The Choosing of the Twelve, Part 5—Judas Iscariot | Mark 3:19

and Judas Iscariot, who betrayed him.

There’s something about the human condition that makes traitors and turncoats interesting, especially the one that betrayed Jesus Christ. 

For instance, theories abound as to what “Iscariot” means.  For instance, the Reformation Study Bible notes, “Some believe that Judas was a political revolutionary because “Iscariot” may have been derived from the Latin itsicarius, ‘assassin.’ ”  The Faithlife Study Bible Aramaic slur, ishqarya', meaning “the false one.”  Perhaps the best and simplest explanation is that it’s a transliteration of Hebrew ish qeriyyoth meaning “Man from Kerioth” (located in Judea).  The bigger question, though, is what his inclusion among the disciples teaches us.

First, God knew what would happen, and He still used Judas.  Mark acknowledges Judas’s betray, not shying from it, even though it could be embarrassing for our Lord in the world’s eyes.  Acts 2:23 says that Jesus was “delivered up according to the definite plan and foreknowledge of God.”  God providentially used Judas’s sin to fulfill the plan of redemption, and He also drew those who heard the gospel through Judas’s compromised time as an apostle.  As Martin Luther said, “God can draw a straight line with a crooked stick.”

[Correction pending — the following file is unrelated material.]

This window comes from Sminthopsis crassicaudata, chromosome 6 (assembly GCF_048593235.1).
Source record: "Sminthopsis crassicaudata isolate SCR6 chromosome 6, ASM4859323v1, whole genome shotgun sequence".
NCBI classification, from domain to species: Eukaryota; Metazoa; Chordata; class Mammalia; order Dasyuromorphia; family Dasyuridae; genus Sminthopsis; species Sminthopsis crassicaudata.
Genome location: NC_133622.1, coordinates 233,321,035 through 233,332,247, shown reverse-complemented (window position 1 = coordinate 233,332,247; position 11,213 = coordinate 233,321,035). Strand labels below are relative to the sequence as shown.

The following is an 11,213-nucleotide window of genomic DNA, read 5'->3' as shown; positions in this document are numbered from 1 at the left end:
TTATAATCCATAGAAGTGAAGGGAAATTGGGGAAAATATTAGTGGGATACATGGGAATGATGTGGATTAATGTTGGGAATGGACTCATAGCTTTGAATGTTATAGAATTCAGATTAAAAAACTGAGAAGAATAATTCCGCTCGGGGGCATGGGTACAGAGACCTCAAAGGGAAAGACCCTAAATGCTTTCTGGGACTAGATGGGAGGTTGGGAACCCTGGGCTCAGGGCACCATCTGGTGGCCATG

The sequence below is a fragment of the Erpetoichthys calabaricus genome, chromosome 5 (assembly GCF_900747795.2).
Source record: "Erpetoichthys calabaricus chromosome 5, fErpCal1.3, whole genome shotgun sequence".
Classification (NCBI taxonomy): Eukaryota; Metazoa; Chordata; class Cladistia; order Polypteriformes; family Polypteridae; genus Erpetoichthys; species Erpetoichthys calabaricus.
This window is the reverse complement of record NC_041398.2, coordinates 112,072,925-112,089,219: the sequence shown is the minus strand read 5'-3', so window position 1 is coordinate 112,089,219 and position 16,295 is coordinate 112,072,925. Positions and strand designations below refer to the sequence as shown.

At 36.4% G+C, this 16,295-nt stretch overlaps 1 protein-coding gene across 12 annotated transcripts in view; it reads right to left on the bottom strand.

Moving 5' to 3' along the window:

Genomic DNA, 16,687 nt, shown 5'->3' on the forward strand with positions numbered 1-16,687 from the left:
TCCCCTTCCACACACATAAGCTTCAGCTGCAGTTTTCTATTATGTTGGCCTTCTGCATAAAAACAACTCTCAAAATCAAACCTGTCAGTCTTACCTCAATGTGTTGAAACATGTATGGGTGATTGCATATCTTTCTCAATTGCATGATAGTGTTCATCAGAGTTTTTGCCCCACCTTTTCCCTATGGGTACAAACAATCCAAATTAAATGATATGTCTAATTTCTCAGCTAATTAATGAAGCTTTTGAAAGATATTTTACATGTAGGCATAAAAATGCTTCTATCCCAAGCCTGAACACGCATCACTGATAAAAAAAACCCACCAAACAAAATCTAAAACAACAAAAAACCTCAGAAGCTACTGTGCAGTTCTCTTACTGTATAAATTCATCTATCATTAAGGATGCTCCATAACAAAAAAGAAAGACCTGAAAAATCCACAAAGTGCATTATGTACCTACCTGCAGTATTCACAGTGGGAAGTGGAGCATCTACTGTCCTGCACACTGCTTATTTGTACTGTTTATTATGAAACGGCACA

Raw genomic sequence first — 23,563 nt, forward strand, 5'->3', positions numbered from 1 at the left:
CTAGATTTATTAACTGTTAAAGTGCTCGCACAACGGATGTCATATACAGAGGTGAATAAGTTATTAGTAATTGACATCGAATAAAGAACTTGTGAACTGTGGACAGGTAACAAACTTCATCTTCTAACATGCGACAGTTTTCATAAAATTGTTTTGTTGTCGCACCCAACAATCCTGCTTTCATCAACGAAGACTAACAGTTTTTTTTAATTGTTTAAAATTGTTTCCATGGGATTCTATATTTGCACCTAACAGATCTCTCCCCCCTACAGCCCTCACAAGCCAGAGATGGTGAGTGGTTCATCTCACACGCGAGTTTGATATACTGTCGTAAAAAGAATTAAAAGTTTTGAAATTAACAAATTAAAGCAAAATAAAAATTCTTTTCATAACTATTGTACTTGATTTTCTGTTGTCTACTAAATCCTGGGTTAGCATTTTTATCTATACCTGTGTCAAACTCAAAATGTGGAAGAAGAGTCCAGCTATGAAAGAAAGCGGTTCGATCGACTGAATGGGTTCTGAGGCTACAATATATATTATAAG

Second, Jesus still preached to Judas.  The Lord doesn’t tempt with evil (Js 1:13), and, in fact, gave him every opportunity to repent.  Judas was there when Jesus warned of the religious and political leavening of Herod and the Pharisees (Mk 8:15), but some of those same ideas puffed up Judas.  Jesus said that not all of them were clean (Jn 13:10–11), but Judas never came to Him to be cleansed.  Judas obviously had a sinful love of money (Jn 12:4–6), though Jesus warned about that (Mt 6:24), so he served those thirty pieces of silver. 


Even though God used Judas’s betrayal to fulfill the plan of redemption, He didn’t force Judas to sin.  That man was responsible for his own actions.  No matter how far we’ve gone into sin, as long as we are still alive, we can repent, knowing that “now is the favorable time; behold, now is the day of salvation” (2 Cor 6:2).

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